Making biscotti and proof that I may have taken Karen DeMasco's"generously floured work surface" too far. It really didn't stick. At all. I mean, how could it?

The hardest part in making these is the baking time. Your kitchen and its surrounding open spaces will be filled with the come-hitherto aroma of brownies baking in the oven, and a hint of something that tickles your nose, trying to let you in on a little secret. You know what it is? Espresso. The book says the cookies will fall flat in taste without it, and I’ll have to agree. No, I don’t even want to try it without!

Biscotti Council

The Biscotti Council

These biscotti are not too sweet, and would make a perfect companion to coffee or plain milk. Thinking of tea? This is your mate. It’s not too overpowering, even for a light tea.

There are only a few left of this batch, and the generous bag of biscotti I gave my friend for the trip is on the verge of missing the flight, I was told. If that isn’t the best compliment for it, I don’t know what is.

If you’re looking for a biscotti recipe to start you baking, look no further. This newbie approves. And for the seasoned biscotti bakers, this is a worthy addition to consider for your repertoire of old favorites.

For me, honestly, I can’t wait to make more that will last long enough to make it past the front door without being eaten, so I can mail them to friends! I love sending care packages of food, and it almost sounds selfish because I get such sheer pleasure in doing so. :-)

The full recipe can be found online (it’s the 3rd recipe down), and that’s the exact one in the book. I thought I’d just link to it because it’s a long one, plus I didn’t change anything in the recipe.

Happy baking this weekend!

Posted in baking, books and publications, chocolate, coffee buddy, cookies, dailies, dessert, snacks, sweets18 Comments

“Healthier” Ultimate Brownies

Dare I tamper with our Ultimate Brownies?

Healthier Ultimate Brownies

Yes, yes I did!!!

Hop on over to Craftzine for my guest post about the “healthier” version!

Here are the ingredients of the two versions, side by side:

Battle of the Ultimate Brownies

Download the Original recipe:      Download the PDF recipe for the ORIGINAL Ultimate Brownies

Download the Healthier recipe:   Download the PDF recipe for the HEALTHIER Ultimate Brownies

Posted in articles, baking, chocolate, healthier choices, original Gourmeted recipe, snacks, sweets9 Comments

Dobos Torte

I joined this fantastic, dedicated, inspiring and fun group of bakers last March: The Daring Bakers. I wanted in on the amazing and hugely popular–yet highly secretive–monthly challenge. You can’t “reveal” the recipe and results until the designated date.Let me tell you, most of the recipes the “hosts” (it’s different every month) pick ones that I would not willingly subject myself to by my own choice. That’s the beauty of it. Even if you can clearly see the recipe is The Tome of recipes, you still go ahead because you know that several hundreds of the other members are doing it with you…through days, nights, arm/back/leg pain in the kitchen, several trips to different markets to procure all the ingredients, thinking of variations to make,…until you all come up with the results, take a bite and pat yourself on the back.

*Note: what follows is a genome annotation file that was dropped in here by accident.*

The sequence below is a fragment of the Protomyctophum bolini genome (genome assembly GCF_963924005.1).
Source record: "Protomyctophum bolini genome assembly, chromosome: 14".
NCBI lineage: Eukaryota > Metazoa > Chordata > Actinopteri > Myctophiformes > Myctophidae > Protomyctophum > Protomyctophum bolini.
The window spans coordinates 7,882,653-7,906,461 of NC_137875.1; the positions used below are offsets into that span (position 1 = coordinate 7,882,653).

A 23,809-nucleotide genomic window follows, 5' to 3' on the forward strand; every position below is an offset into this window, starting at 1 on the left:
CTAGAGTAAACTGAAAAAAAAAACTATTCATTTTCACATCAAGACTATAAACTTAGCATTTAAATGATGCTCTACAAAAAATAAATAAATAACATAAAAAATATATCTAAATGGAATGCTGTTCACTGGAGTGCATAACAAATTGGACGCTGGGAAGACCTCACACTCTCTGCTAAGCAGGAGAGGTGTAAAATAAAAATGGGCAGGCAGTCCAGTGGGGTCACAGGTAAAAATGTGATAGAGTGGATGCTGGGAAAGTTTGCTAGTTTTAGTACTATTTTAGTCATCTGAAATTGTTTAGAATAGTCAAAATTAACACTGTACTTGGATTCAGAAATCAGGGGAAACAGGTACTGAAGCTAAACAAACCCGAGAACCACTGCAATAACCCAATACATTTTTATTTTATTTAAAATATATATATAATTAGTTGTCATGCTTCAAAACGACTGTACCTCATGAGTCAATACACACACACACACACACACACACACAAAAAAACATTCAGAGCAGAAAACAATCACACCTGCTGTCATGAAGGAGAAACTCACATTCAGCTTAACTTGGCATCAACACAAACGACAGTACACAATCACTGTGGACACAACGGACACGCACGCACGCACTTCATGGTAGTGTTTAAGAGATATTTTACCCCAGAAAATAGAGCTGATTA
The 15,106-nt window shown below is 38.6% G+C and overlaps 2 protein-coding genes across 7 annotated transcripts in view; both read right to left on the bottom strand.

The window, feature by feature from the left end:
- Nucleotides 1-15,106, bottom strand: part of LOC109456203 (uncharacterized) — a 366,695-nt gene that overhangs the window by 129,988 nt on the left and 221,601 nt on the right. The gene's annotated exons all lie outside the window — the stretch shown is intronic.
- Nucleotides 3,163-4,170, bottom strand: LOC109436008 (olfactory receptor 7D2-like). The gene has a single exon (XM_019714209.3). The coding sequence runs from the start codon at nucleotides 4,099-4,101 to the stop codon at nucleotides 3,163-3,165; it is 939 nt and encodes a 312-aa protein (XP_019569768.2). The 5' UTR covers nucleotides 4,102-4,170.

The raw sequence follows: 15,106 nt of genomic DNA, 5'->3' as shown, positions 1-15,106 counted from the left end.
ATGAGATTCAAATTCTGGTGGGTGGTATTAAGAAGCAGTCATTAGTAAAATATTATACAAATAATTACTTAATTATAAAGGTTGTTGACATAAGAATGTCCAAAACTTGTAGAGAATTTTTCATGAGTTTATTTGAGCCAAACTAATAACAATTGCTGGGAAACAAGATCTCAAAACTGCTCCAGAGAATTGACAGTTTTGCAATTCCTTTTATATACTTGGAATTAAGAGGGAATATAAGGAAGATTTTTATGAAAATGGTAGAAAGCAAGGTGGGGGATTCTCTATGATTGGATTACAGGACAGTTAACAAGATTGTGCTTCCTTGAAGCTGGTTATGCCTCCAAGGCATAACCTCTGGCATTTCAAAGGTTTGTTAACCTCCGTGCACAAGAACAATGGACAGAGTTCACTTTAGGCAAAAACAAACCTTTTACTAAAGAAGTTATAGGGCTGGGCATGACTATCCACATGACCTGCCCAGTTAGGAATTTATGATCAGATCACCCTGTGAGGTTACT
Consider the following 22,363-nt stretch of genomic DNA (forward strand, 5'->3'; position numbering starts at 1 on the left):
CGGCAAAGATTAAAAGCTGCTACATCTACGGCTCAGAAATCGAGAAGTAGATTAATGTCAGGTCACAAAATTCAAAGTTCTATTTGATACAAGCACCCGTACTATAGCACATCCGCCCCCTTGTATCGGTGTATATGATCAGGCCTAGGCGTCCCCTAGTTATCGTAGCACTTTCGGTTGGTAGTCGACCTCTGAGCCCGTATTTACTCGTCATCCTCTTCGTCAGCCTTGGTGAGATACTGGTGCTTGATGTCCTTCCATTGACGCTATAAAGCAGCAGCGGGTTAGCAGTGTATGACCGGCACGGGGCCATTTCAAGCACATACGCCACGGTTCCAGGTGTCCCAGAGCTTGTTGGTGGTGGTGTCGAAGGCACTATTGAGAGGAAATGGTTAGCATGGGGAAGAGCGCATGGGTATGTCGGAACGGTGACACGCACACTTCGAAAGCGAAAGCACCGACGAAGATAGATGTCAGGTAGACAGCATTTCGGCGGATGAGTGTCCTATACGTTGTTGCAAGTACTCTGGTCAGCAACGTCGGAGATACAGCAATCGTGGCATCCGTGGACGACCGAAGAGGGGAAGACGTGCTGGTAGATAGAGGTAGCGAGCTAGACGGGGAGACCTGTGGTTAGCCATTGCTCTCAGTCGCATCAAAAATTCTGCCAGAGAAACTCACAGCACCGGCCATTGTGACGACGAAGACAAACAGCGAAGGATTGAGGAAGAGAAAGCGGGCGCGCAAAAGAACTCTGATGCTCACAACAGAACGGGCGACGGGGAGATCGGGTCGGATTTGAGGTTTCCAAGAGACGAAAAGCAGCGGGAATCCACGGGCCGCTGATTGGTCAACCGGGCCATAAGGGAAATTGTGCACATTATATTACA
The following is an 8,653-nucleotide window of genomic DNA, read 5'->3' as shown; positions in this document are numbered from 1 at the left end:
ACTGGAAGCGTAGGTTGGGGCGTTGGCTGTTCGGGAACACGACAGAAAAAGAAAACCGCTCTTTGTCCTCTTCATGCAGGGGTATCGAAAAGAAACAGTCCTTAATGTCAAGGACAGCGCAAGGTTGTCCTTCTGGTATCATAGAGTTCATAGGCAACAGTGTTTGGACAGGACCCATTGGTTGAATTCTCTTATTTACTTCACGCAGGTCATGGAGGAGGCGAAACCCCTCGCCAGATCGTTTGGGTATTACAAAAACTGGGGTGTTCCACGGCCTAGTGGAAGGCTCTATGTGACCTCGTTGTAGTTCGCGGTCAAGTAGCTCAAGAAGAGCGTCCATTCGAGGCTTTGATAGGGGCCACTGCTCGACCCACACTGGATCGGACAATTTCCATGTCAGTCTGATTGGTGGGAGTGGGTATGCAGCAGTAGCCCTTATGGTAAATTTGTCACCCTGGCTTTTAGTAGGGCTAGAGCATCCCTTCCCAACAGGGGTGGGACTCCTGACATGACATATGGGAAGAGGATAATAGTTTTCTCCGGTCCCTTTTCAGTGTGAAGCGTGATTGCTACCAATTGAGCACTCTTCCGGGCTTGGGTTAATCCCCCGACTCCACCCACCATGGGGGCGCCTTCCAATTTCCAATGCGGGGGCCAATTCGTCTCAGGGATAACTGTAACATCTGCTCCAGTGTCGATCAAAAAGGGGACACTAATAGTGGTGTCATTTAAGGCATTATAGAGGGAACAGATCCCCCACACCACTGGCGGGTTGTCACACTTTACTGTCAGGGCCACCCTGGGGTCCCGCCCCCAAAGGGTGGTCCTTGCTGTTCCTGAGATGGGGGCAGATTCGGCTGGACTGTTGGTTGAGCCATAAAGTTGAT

The August 2009 Daring Bakers’ challenge was hosted by Angela of A Spoonful of Sugar and Lorraine of Not Quite Nigella. They chose the spectacular Dobos Torte based on a recipe from Rick Rodgers’ cookbook Kaffeehaus:  Exquisite Desserts from the Classic Caffés of Vienna, Budapest, and Prague.

Every month, I tell myself that I’m going to finish the challenge way ahead of the 27th deadline and reveal. Then I think about having to keep it to myself for days or weeks! That’s hard. I finished this last Tuesday and took photos, then more photos of the sliced cake the next day. Then forgot to post. Haha. This is classic.

The finished cake was a beauty to behold!

Dobos Torte -- August 2009 Daring Bakers Challenge

I’ve never made buttercream in my life, and having a taste of this cake’s fresh chocolate buttercream was dreamy. I was Mmm-Mmm–Mmm-ing at 3am while gliding in the kitchen.

Download the PDF recipe for Dobos TorteAnd that’s all I’m going to say for now. Wait until I post more photos later. Sorry, foodies, cooks, bakers, and food voyeurs, it’s a busy day ahead. Please come back later. :) I will also let you know what I did to have an almost stress-free slicing of those pesky, sticky caramel slices!

Posted in chocolate, Daring Bakers, dessert, sweets29 Comments